this is a truly scary time for me, as a
Science fiction reader, scholar, and writer, because
the fiction about sentient computers and
robots per se in books and in film has been surpassed
by a very frightening reality. While
Science Fiction aficionados have merely enjoyed the stories
about robots and have understood
the warnings, the U.S. military
and their counterparts around the world have been inspired to
acquire those same intelligent and lethal machines as future
weapons without regard to the dire predictions. And our lives
are in the hands of these fools.
Virginia, despite the grave warnings, the military wants
its killer robots. And
damn the consequences. To me, it seems as if we are being
sucked into a Black Hole of
ominous fate by military fools
who have been inspired by the most dire elements of
Science Fiction. And Heaven
help us because their decision to embrace
killer robots is propelling us rapidly toward the
Judgement Day predicted in
Terminator. And when the
sentient computers and robots
of our own creation turn on us, as they surely shall,
it will be game over for humanity. The machines will commit genocide
on a global scale so that their new machine species will prevail.
They will use our nukes to
devastate our cities. And, as Sara
Conner says to Dr. Silberman
in Terminator 2,
"Anyone not wearing two million
sun block is gonna have a real bad day."
Robot photo copyright 2004 Davis Entertainment, Overbrook
Entertainment, and 20th Century Fox.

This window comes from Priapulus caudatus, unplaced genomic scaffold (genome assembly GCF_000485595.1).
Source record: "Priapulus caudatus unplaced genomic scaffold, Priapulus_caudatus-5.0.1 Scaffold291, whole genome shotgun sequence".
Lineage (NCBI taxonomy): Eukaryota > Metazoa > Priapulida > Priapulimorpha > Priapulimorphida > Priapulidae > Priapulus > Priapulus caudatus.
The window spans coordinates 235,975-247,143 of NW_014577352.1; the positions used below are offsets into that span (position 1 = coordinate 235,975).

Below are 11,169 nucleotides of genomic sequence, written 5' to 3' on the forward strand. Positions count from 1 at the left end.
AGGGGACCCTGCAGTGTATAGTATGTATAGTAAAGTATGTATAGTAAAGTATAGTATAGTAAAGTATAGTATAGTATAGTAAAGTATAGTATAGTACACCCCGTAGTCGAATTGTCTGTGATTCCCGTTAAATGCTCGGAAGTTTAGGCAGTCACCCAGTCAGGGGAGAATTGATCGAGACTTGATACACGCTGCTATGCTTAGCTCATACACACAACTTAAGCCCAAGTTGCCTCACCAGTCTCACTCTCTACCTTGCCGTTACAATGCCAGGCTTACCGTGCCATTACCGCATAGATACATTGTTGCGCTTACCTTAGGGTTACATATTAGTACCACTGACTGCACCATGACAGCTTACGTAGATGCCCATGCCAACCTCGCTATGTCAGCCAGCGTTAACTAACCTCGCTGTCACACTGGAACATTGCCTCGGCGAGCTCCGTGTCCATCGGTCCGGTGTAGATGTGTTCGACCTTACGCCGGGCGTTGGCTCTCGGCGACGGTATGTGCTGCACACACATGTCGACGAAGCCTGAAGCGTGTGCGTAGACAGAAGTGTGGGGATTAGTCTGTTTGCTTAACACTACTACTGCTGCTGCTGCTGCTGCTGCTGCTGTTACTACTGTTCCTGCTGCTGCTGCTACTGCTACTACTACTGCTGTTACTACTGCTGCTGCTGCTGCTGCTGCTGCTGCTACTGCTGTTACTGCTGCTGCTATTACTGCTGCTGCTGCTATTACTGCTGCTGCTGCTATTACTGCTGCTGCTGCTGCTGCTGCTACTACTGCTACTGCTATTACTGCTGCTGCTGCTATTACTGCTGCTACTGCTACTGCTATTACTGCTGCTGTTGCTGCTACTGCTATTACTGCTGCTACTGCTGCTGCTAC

Google is positioned to make
a killing. Recently they purchased
eight robotics companies:
Autofus, Boston Dynamics, Bot & Dolly, Holomni, Industrial
Perception Inc., Meka Robotics, Redwood Robotics, and
Google is now de facto
Google Robotics, and will be supplying the
U.S. military with those killer
Fiction has warned us for years not to go there, not
to pursue this avenue of technology. Being able to do a thing
does not mean we should do a thing. Yet, we stupidly stumble
forward like a Tarot card
Fool, gazing upward obliviously
while we step off a cliff. Maybe the
T-800 was right. It is in our destiny to destroy ourselves.
And this seems like the point of
November 2012, United States Deputy Defense Secretary Ashton
Carter signed directive 3000.09,
establishing policy for the
"design, development, acquisition, testing, fielding, and
application of lethal or non-lethal, kinetic or non-kinetic,
force by autonomous or semi-autonomous weapon systems."
Without fanfare, the world had its first
openly declared national policy for killer robots.
The policy has been widely misperceived
as one of caution. According to one account, the directive promises
that a human will always decide when a robot kills another human.
Others even read it as imposing a
10-year moratorium to allow for discussion of ethics
and safeguards. However, as a Defense
Department spokesman confirmed for me, the
10-year expiration date is routine for such directives,
and the policy itself is "not
a moratorium on anything."
A careful reading of the directive
finds that it lists some broad and imprecise criteria and requires
senior officials to certify that these criteria have been met
if systems are intended to target and kill people by machine
decision alone. But it fully supports
developing, testing, and using the technology, without delay.
Far from applying the brakes, the policy in effect overrides
longstanding resistance within the military, establishes a framework
for managing legal, ethical, and technical concerns, and signals
to developers and vendors that the
Pentagon is serious about autonomous weapons.
God creating Adam in his own image, we have now created robots.
soldiers ask for killer robots? In the years before this
new policy was announced, spokesmen routinely denied that the
US military would even consider
lethal autonomy for machines.
Over the past year, speaking for themselves, some retired and
even active duty officers have written passionately against both